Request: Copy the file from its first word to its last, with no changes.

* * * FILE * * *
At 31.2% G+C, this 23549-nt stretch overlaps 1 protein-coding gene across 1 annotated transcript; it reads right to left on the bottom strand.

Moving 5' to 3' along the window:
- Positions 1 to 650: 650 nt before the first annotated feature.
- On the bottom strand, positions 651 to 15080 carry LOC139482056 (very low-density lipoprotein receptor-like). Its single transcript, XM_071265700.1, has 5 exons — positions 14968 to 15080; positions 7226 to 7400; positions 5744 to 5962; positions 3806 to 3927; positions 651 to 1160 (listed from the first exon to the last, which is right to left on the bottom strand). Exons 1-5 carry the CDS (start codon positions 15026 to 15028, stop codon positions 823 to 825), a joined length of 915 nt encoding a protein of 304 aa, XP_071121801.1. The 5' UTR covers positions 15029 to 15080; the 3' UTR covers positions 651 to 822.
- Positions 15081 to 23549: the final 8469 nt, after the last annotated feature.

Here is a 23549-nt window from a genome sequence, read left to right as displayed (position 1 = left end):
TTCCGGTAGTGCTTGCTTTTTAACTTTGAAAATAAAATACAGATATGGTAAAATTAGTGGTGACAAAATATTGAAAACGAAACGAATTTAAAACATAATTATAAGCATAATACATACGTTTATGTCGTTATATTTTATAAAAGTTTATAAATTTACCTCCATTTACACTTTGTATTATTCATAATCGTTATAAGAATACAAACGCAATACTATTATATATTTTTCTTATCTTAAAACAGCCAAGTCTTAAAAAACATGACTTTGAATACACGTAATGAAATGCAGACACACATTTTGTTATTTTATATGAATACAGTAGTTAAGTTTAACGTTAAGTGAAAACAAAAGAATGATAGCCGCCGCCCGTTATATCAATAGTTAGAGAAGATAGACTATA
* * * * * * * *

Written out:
At 31.2% G+C, this 23549-nt stretch overlaps 1 protein-coding gene across 1 annotated transcript; it reads right to left on the bottom strand.

Moving 5' to 3' along the window:
- Positions 1 to 650: 650 nt before the first annotated feature.
- On the bottom strand, positions 651 to 15080 carry LOC139482056 (very low-density lipoprotein receptor-like). Its single transcript, XM_071265700.1, has 5 exons — positions 14968 to 15080; positions 7226 to 7400; positions 5744 to 5962; positions 3806 to 3927; positions 651 to 1160 (listed from the first exon to the last, which is right to left on the bottom strand). Exons 1-5 carry the CDS (start codon positions 15026 to 15028, stop codon positions 823 to 825), a joined length of 915 nt encoding a protein of 304 aa, XP_071121801.1. The 5' UTR covers positions 15029 to 15080; the 3' UTR covers positions 651 to 822.
- Positions 15081 to 23549: the final 8469 nt, after the last annotated feature.

Here is a 23549-nt window from a genome sequence, read left to right as displayed (position 1 = left end):
TTCCGGTAGTGCTTGCTTTTTAACTTTGAAAATAAAATACAGATATGGTAAAATTAGTGGTGACAAAATATTGAAAACGAAACGAATTTAAAACATAATTATAAGCATAATACATACGTTTATGTCGTTATATTTTATAAAAGTTTATAAATTTACCTCCATTTACACTTTGTATTATTCATAATCGTTATAAGAATACAAACGCAATACTATTATATATTTTTCTTATCTTAAAACAGCCAAGTCTTAAAAAACATGACTTTGAATACACGTAATGAAATGCAGACACACATTTTGTTATTTTATATGAATACAGTAGTTAAGTTTAACGTTAAGTGAAAACAAAAGAATGATAGCCGCCGCCCGTTATATCAATAGTTAGAGAAGATAGACTATA